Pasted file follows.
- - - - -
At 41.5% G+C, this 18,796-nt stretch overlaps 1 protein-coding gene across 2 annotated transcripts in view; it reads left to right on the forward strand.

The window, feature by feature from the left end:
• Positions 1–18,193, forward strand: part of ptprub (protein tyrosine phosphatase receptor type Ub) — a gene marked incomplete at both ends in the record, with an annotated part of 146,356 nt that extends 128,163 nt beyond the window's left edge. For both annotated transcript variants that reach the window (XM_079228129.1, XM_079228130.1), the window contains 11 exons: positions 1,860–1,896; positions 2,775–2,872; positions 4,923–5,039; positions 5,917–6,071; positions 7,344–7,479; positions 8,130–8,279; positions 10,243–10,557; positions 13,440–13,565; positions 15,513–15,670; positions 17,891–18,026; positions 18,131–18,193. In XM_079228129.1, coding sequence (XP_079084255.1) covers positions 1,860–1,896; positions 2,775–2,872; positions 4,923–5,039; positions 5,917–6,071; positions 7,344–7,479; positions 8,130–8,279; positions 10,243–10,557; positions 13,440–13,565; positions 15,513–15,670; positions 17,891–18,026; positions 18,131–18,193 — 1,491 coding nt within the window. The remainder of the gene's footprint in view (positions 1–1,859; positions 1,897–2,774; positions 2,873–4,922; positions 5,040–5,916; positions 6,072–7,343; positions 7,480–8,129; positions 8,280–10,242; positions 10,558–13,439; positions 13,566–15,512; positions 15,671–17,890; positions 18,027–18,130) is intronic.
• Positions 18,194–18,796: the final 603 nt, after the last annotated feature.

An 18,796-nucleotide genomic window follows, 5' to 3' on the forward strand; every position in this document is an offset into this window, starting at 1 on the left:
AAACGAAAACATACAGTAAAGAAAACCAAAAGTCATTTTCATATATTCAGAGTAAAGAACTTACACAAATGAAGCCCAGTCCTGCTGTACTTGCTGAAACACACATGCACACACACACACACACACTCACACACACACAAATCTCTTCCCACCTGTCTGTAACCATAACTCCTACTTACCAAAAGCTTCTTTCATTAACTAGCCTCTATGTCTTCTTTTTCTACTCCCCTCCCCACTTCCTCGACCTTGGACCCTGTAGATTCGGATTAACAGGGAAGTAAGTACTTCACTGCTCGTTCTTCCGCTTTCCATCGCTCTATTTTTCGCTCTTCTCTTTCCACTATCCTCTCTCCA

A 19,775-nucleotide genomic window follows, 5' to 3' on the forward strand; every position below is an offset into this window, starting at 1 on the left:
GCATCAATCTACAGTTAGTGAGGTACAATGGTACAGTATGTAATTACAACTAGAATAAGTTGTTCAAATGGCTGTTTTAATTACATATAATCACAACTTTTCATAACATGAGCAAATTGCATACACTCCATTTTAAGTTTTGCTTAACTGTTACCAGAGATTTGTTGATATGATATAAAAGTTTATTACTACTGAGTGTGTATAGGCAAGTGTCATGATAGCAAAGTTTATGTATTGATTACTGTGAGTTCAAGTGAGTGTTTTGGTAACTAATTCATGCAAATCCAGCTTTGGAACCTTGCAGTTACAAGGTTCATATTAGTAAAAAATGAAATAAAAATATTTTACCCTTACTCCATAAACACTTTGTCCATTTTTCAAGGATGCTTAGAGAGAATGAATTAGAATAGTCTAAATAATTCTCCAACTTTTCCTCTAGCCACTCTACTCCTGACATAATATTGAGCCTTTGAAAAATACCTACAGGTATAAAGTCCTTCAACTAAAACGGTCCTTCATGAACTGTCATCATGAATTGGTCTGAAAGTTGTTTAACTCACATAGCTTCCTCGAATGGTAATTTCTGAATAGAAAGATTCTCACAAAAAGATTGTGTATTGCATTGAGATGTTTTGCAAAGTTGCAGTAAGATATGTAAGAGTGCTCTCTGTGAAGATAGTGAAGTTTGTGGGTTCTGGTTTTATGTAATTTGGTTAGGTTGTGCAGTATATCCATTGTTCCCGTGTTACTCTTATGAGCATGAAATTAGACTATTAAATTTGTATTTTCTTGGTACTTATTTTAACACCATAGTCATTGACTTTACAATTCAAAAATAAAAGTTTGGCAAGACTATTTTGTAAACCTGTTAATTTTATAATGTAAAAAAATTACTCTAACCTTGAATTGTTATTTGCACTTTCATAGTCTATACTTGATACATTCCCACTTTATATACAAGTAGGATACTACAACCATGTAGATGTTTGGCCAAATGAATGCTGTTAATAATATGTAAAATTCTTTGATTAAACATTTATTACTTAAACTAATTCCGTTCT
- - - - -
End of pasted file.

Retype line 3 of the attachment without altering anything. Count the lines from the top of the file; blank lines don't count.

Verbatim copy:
• Positions 1–18,193, forward strand: part of ptprub (protein tyrosine phosphatase receptor type Ub) — a gene marked incomplete at both ends in the record, with an annotated part of 146,356 nt that extends 128,163 nt beyond the window's left edge. For both annotated transcript variants that reach the window (XM_079228129.1, XM_079228130.1), the window contains 11 exons: positions 1,860–1,896; positions 2,775–2,872; positions 4,923–5,039; positions 5,917–6,071; positions 7,344–7,479; positions 8,130–8,279; positions 10,243–10,557; positions 13,440–13,565; positions 15,513–15,670; positions 17,891–18,026; positions 18,131–18,193. In XM_079228129.1, coding sequence (XP_079084255.1) covers positions 1,860–1,896; positions 2,775–2,872; positions 4,923–5,039; positions 5,917–6,071; positions 7,344–7,479; positions 8,130–8,279; positions 10,243–10,557; positions 13,440–13,565; positions 15,513–15,670; positions 17,891–18,026; positions 18,131–18,193 — 1,491 coding nt within the window. The remainder of the gene's footprint in view (positions 1–1,859; positions 1,897–2,774; positions 2,873–4,922; positions 5,040–5,916; positions 6,072–7,343; positions 7,480–8,129; positions 8,280–10,242; positions 10,558–13,439; positions 13,566–15,512; positions 15,671–17,890; positions 18,027–18,130) is intronic.